> detection timer,  but PTO ought to be fine.)
> - jana
> On Tue, Nov 17, 2020 at 9:42 AM Christian Huitema <>
> wrote:
> I have been thinking about variations of that. I think we are making
> progress here.
> If we follow your design, we get two constraints:
> 1) That the receive maintains an acknowledgement list based on the CID
> through which the packets are received.
> 2) That the senders guarantee that the same sequence number will not be
> used more than once with a specific CID.
> The main implementation cost is for receivers. They have to allocate and
> maintain a "SACK Dashboard" in the context of each CID that they issue.
> Senders have lots of control. For example, the "only once" condition is
> also met if a simple sender uses a single number space, as long as it does
> not send more than 2^32 packets. That makes the design reasonably easy to
> implement for constrained implementations.
> Zero length CID are still possible, but that means the receiver supports
> only one PN space per sender. Multipath is not impossible, but you end up
> managing a single RTT and a single recovery structure. Not very good, but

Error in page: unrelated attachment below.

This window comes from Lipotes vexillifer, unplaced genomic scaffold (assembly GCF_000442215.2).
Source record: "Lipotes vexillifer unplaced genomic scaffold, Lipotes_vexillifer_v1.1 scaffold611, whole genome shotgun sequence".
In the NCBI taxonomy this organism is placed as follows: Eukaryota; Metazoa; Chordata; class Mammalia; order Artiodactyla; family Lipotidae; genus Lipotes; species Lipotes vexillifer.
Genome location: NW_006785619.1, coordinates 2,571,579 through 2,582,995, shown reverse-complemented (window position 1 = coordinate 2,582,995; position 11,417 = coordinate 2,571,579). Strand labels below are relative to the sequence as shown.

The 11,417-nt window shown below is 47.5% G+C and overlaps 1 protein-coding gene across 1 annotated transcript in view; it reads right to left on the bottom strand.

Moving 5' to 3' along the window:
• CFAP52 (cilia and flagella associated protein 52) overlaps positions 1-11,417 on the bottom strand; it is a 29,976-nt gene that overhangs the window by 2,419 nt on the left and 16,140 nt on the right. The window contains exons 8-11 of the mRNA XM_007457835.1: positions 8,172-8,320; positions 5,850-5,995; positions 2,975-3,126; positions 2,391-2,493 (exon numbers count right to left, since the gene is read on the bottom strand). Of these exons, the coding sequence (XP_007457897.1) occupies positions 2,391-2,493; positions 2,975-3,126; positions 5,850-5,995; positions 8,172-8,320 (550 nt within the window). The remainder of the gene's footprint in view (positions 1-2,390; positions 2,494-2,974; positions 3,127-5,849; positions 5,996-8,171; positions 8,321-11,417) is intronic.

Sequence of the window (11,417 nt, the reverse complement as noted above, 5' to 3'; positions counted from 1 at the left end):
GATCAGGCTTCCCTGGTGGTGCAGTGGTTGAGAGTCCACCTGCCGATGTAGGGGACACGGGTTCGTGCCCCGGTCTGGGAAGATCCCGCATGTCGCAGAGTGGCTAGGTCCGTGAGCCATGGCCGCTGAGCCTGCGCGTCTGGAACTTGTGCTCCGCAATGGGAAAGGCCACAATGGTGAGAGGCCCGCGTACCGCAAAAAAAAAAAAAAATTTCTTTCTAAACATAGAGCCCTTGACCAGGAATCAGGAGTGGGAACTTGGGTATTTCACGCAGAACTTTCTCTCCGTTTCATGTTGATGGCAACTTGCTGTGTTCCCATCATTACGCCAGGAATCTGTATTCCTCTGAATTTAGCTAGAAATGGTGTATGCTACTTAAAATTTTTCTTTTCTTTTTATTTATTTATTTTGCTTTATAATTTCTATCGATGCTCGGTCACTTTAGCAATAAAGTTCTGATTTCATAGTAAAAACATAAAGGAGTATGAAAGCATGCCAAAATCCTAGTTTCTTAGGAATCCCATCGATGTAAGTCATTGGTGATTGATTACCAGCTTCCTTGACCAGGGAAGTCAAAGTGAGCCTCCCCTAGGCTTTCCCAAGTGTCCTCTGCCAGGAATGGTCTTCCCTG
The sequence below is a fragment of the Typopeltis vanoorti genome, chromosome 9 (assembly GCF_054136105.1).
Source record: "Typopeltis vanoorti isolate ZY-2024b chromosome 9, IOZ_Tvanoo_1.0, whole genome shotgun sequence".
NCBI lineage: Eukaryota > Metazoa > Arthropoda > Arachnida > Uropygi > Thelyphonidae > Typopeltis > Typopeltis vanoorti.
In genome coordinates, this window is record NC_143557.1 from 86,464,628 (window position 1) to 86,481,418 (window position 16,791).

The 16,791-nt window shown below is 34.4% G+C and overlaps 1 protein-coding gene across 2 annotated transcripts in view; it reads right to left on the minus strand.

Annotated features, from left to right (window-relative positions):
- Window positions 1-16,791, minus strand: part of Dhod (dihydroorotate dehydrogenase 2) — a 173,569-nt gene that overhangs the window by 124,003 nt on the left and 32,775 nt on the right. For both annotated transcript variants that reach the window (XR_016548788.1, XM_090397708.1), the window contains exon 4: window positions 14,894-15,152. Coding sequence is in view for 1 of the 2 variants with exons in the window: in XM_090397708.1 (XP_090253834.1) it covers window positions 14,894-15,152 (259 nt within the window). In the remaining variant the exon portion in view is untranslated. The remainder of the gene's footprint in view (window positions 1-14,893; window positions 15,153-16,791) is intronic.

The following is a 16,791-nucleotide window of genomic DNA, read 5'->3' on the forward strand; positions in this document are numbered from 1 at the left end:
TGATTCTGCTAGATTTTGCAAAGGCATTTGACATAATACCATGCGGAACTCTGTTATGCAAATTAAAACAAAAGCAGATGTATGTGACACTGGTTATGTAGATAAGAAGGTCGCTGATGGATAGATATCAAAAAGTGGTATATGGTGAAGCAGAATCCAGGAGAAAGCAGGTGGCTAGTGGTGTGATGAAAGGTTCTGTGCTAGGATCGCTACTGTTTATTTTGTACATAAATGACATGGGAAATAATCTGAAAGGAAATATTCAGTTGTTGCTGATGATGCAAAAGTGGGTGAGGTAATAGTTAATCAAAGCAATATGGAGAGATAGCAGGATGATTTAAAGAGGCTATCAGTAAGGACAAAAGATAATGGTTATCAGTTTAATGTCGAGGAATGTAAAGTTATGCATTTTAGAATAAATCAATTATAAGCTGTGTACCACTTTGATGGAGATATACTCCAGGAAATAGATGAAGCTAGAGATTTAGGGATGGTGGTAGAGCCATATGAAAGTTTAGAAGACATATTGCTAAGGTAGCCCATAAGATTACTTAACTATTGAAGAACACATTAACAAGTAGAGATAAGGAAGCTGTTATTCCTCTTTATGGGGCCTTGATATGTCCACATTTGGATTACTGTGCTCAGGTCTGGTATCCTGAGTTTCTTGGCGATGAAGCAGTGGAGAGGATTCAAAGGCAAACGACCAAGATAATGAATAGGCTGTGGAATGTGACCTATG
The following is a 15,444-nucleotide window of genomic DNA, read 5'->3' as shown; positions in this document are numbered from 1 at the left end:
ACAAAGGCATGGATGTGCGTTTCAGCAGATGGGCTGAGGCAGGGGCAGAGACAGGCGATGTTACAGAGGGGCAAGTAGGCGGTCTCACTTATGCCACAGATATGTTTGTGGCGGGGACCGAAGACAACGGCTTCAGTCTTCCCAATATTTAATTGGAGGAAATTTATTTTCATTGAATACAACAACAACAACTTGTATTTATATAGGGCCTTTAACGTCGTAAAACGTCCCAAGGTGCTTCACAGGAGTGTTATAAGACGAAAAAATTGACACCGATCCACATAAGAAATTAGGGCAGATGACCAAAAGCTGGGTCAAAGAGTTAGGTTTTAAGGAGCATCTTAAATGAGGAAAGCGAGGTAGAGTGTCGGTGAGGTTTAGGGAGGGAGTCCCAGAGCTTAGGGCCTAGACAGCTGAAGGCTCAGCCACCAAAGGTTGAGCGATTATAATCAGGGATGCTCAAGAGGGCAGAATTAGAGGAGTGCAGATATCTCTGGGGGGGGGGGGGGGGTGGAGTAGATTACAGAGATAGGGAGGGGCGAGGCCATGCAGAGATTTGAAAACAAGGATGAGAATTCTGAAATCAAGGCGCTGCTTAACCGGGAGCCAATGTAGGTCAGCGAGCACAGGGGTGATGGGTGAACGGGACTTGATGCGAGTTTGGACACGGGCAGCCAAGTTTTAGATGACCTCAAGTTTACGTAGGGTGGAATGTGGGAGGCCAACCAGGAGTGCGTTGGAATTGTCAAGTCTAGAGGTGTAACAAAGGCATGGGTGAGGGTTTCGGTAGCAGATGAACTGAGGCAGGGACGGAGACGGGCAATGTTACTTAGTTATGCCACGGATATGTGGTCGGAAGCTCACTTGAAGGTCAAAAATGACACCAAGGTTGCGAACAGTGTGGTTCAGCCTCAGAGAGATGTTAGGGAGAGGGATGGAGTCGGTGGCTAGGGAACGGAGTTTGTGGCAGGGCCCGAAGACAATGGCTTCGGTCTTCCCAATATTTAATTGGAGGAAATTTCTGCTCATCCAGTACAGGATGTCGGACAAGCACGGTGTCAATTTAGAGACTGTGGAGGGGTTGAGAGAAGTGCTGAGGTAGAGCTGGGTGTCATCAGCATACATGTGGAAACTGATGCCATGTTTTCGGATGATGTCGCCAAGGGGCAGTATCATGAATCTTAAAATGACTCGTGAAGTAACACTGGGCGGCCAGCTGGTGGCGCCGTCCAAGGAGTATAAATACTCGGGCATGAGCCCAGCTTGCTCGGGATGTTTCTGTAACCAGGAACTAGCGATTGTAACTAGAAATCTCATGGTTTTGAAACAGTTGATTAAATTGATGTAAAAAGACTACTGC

> similar to what happens if multipath is implemented at the IP level.
> There is still an issue for coordinating the take down of a path. Suppose
> that a client was using both Wi-Fi and LTE, and moves out of Wi-Fi range.
> The server will find out eventually that the packets sent to the Wi-Fi path
> are never acknowledged, but that may take some time. It would be better if
> the client could send a message saying something like "Abandon this path".
> That's not the same semantic as "retire this CID". We need a new frame for
> that.
> "Abandon this path" is an extreme case. There are half-way steps, like
> manage the relative priority of a path.